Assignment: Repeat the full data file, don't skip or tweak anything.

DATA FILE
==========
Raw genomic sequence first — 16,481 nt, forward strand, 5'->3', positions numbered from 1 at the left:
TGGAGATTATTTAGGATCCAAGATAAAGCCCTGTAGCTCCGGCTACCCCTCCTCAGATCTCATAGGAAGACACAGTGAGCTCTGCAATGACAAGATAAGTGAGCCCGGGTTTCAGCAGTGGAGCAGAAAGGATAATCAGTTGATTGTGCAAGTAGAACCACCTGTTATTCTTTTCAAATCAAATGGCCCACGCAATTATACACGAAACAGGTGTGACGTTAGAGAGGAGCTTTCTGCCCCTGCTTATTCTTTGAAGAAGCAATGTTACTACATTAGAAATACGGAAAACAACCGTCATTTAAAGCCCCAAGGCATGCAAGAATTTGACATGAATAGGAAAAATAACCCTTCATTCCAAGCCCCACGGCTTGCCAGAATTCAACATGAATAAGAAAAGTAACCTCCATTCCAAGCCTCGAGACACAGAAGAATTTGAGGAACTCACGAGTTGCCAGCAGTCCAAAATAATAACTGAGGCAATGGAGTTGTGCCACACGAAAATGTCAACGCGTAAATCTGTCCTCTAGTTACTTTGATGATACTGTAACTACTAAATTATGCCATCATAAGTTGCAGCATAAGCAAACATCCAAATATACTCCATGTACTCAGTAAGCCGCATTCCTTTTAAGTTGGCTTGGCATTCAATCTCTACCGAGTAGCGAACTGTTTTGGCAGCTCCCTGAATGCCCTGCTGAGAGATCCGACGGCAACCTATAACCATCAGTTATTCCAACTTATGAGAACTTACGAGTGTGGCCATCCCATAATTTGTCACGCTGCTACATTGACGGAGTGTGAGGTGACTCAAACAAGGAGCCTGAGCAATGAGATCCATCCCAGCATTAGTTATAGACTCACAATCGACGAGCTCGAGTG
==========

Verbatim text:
Raw genomic sequence first — 16,481 nt, forward strand, 5'->3', positions numbered from 1 at the left:
TGGAGATTATTTAGGATCCAAGATAAAGCCCTGTAGCTCCGGCTACCCCTCCTCAGATCTCATAGGAAGACACAGTGAGCTCTGCAATGACAAGATAAGTGAGCCCGGGTTTCAGCAGTGGAGCAGAAAGGATAATCAGTTGATTGTGCAAGTAGAACCACCTGTTATTCTTTTCAAATCAAATGGCCCACGCAATTATACACGAAACAGGTGTGACGTTAGAGAGGAGCTTTCTGCCCCTGCTTATTCTTTGAAGAAGCAATGTTACTACATTAGAAATACGGAAAACAACCGTCATTTAAAGCCCCAAGGCATGCAAGAATTTGACATGAATAGGAAAAATAACCCTTCATTCCAAGCCCCACGGCTTGCCAGAATTCAACATGAATAAGAAAAGTAACCTCCATTCCAAGCCTCGAGACACAGAAGAATTTGAGGAACTCACGAGTTGCCAGCAGTCCAAAATAATAACTGAGGCAATGGAGTTGTGCCACACGAAAATGTCAACGCGTAAATCTGTCCTCTAGTTACTTTGATGATACTGTAACTACTAAATTATGCCATCATAAGTTGCAGCATAAGCAAACATCCAAATATACTCCATGTACTCAGTAAGCCGCATTCCTTTTAAGTTGGCTTGGCATTCAATCTCTACCGAGTAGCGAACTGTTTTGGCAGCTCCCTGAATGCCCTGCTGAGAGATCCGACGGCAACCTATAACCATCAGTTATTCCAACTTATGAGAACTTACGAGTGTGGCCATCCCATAATTTGTCACGCTGCTACATTGACGGAGTGTGAGGTGACTCAAACAAGGAGCCTGAGCAATGAGATCCATCCCAGCATTAGTTATAGACTCACAATCGACGAGCTCGAGTG